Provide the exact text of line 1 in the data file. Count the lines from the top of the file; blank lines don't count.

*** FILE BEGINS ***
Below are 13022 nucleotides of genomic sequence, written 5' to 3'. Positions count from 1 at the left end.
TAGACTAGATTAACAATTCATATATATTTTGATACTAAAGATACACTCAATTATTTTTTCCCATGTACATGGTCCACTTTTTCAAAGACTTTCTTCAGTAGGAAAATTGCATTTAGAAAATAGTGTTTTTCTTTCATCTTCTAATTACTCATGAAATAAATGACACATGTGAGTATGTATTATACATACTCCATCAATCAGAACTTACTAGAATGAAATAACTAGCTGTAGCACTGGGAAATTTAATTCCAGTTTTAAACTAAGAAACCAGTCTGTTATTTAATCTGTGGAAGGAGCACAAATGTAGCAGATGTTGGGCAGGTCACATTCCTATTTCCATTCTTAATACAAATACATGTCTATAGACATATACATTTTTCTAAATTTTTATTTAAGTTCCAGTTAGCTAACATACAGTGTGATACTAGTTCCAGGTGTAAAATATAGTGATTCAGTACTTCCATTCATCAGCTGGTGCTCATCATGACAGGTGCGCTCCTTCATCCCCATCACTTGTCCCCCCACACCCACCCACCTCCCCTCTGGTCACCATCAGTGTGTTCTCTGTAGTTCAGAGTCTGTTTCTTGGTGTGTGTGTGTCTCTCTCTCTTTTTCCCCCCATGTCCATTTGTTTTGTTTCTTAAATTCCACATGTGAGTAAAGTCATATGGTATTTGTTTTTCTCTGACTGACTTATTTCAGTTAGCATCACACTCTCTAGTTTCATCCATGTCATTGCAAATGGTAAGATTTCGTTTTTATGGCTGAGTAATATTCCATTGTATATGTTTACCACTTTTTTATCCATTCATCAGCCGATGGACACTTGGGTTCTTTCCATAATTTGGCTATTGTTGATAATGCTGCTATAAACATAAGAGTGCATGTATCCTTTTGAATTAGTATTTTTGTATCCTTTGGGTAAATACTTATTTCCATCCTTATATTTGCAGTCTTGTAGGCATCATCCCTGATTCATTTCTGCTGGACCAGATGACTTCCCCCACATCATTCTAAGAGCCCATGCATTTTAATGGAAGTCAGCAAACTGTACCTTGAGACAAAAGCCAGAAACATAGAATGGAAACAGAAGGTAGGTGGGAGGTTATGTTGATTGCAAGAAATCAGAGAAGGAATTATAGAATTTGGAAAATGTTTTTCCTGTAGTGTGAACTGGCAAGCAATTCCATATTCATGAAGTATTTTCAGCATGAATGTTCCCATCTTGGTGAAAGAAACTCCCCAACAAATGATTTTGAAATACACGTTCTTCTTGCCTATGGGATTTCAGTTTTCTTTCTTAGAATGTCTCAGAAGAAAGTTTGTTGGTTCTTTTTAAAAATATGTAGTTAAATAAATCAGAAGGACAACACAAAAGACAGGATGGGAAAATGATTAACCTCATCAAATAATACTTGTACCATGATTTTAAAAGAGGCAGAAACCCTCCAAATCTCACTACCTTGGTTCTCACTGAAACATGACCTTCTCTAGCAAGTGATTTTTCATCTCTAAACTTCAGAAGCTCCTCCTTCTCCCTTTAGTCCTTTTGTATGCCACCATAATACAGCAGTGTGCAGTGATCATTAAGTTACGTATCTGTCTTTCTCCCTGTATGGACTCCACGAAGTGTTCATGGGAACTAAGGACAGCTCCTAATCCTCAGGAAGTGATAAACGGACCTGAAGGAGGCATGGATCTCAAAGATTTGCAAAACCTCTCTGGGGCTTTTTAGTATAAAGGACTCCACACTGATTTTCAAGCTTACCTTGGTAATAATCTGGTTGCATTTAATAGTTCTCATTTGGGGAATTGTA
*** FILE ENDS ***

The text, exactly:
Below are 13022 nucleotides of genomic sequence, written 5' to 3'. Positions count from 1 at the left end.